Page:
The Bangladesh Submarine Cable Company Limited (BSCCL) has received proposals from two Singapore-based companies – Singtel and Campana Group – to deploy the country’s third submarine cable. BSCCL’s Managing Director Mashiur Rahman said that the state-owned company is currently evaluating the proposals, both from financial and technical perspective, as it has already got the go-ahead from policymakers. Singtel’s offer comprises a connection to the SeaMeWe-6 cable from Singapore to France, which will provide the country with 5Tbps of bandwidth for an investment of USD72 million, while Campana proposes 12.4Tbps of bandwidth via the 2,227km Singapore-Myanmar Submarine (SIGMAR) system connecting Myanmar to Singapore for an investment of USD65 million; if Bangladesh joins the SIGMAR project, it will need to deploy 1,045km of cabling to the Bay of Bengal at its own expense. According to their estimation, Singtel will complete its project by 2023 and Campana by 2022.
Bevan Slattery, founder of SubPartners, has revealed that the INDIGO-Central and INDIGO-West submarine fibre-optic cables connecting Singapore, Indonesia and Australia are ‘about to go live’. The two cables, previously known as APX-Central and APX-West, were originally scheduled to be deployed by SubPartners, though in April 2017 the Australian submarine cable construction company was acquired by Superloop and the project was renamed INDIGO. The 9,200km INDIGO cable system – owned by a consortium comprising Superloop, Telstra, Singtel, Google, Indosat Ooredoo and Australia’s Academic and Research Network (AARNET) – connects the Australian cities of Sydney and Perth (INDIGO-Central) with Singapore and Jakarta (INDIGO-West). As reported by TeleGeography’s Cable Compendium, deployment work on the first section of the INDIGO-West submarine cable was completed in September 2018, with 2,400km of cabling rolled out from the Christmas Islands to Floreat Beach in Perth. Construction of the second section of the INDIGO-West cable, which links Singapore and Indonesia, started in November and was finalised on 21 December, while the rollout of the final splice of the 4,850km INDIGO-Central cable concluded on 24 December. The cable system entered a period of acceptance and commissioning testing in January 2019.
AT&T Corp has submitted applications to the Federal Communications Commission (FCC) on behalf of the Americas I and Columbus II consortiums for new cable landing licences to allow for the continued operations of the Americas I and Columbus II cable systems for additional 25-year terms, following the expiration of the current licences in September 2019 and October 2019 respectively. The Americas I cable system links Vero Beach (Florida, US) with Magens Bay (St. Thomas, US Virgin Islands) and interconnects to other cables serving the Caribbean and Central and South America. The 2,013km cable, which entered services in September 1994, has a design capacity of 800Gbps, and has been upgraded six times between 2009 and 2018. The 2,070km Columbus II, meanwhile, links West Palm Beach (Florida) and Magens Bay (St. Thomas, US Virgin Islands) providing 600Gbps of bandwidth capacity (design capacity of 800Gbps). The system entered operations in October 1994, while its international segments were retired in 2009.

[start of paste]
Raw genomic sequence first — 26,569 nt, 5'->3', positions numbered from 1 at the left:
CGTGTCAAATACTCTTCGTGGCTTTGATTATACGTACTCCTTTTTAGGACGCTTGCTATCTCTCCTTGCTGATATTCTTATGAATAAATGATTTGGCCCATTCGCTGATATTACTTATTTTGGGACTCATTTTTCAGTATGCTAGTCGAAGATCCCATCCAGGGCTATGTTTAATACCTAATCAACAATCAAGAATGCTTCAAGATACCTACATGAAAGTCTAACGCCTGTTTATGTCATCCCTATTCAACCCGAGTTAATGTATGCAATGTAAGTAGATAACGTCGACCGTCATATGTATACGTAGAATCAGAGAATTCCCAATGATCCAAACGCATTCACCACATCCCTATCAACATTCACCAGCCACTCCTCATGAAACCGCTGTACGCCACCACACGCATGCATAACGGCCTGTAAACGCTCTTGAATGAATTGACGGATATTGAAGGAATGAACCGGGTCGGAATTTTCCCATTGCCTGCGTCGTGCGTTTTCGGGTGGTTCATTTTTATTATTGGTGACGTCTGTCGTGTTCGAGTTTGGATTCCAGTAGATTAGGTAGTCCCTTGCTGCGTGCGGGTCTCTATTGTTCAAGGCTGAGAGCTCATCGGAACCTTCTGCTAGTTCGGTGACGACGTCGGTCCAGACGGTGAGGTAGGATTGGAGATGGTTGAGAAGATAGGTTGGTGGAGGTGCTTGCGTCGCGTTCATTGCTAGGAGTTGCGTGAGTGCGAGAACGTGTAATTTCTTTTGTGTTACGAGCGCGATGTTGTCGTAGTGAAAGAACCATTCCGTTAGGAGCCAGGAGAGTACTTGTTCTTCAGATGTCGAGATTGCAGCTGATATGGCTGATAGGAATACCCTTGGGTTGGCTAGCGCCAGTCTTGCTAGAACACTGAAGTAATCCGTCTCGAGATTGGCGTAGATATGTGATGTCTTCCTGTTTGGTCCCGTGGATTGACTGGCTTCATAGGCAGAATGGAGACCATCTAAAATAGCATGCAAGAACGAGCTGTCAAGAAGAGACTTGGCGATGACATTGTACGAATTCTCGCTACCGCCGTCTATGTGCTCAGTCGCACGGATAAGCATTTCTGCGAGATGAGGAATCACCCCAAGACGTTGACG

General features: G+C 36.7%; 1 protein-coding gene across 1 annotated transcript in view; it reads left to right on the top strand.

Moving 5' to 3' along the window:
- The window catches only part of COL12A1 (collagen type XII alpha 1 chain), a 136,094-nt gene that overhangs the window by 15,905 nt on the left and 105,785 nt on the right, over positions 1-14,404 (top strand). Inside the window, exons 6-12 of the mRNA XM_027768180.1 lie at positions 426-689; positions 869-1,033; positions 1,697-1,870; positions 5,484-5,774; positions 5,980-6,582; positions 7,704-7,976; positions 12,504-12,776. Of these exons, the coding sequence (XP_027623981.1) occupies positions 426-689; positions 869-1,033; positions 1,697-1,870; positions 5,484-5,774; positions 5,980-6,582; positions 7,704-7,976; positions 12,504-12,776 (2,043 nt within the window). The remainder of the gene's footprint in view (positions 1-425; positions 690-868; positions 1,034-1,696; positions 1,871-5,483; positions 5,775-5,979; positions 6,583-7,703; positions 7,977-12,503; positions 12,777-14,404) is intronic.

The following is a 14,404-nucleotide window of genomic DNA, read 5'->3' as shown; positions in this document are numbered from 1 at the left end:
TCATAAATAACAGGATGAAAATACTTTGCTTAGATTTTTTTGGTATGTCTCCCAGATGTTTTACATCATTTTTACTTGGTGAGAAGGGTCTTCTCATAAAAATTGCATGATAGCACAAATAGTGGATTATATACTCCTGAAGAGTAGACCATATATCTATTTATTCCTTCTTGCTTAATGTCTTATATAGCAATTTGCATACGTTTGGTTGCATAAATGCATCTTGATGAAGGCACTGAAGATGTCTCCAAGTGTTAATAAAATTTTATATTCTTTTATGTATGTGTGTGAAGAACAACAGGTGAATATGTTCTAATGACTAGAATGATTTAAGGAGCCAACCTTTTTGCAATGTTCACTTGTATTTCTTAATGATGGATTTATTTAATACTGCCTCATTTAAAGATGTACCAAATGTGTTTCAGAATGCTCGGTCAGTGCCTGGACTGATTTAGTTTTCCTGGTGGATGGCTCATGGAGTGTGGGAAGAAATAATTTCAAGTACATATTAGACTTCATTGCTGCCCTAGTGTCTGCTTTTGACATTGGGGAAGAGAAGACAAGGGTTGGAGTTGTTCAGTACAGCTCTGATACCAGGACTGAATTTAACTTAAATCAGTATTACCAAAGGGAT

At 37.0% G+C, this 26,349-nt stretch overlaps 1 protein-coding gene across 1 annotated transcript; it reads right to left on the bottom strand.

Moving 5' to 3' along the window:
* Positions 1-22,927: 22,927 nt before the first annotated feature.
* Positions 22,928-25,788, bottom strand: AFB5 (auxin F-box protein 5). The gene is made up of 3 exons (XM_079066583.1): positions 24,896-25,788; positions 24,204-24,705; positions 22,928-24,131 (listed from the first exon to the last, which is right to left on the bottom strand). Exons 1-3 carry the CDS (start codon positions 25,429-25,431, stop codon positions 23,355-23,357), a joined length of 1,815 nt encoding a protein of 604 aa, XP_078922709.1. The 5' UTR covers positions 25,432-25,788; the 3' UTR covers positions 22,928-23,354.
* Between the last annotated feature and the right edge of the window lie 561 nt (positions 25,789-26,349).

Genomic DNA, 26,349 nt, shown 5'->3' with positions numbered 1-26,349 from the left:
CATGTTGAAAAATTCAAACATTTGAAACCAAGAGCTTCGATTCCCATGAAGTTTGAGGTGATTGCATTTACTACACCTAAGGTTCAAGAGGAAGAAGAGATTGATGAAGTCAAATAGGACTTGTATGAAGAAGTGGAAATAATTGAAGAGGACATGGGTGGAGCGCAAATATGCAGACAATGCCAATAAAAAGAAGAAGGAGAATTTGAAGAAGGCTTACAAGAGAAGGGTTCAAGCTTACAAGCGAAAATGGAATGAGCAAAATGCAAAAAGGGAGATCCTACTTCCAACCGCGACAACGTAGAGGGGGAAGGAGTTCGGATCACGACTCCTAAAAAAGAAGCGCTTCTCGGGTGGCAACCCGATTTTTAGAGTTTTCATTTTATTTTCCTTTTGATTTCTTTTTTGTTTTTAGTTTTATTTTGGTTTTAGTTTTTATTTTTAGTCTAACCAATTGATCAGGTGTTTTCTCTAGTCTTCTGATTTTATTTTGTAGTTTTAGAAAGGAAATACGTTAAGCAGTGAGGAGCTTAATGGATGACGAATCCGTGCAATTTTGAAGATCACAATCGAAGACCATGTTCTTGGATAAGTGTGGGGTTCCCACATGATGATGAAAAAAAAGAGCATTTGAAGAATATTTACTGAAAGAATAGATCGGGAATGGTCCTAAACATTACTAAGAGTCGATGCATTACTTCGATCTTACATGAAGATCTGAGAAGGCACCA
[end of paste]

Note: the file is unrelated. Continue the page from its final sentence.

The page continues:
TELE-POST Greenland has postponed the cable repair works on Greenland Connect breach near Qaqortoq until the beginning of August, due to adverse weather conditions. The cable vessel expected to carry out the repair arrived at the location last week, though the task was put on standby due to the site being covered with ice. CEO Kristian Reinert Davidsen said that the weather forecasts mean there is little prospect of the situation improving in the near future, with the repair postponed until after the ice season.
Tata Communications Transformation Services Limited (TCTS) is partnering with Africa Development Solutions (ADS Group) to facilitate the deployment of a fibre backbone across Africa. TCTS will perform pre-feasibility assessments with ADS for a number of African nations, studying existing and planned fibre-optic infrastructure, in order to deploy a multi-country infrastructure backbone. As a first step, TCTS and ADS are jointly coordinating the delivery of the Western African Digital Pool, which consists of deploying internet connectivity over seven African countries, including Guinea, Equatorial Guinea, Sierra Leone, Senegal, Cote d’Ivoire, Liberia and Mali.
Lastly, a global retail company has selected Zayo Group Holdings to upgrade its network. Zayo will provide the UK-based customer with a global network to support its business in over 150 countries. The solution will provide diverse wavelength connectivity and five 100G IP hubs across Western Europe and key locations in North America.
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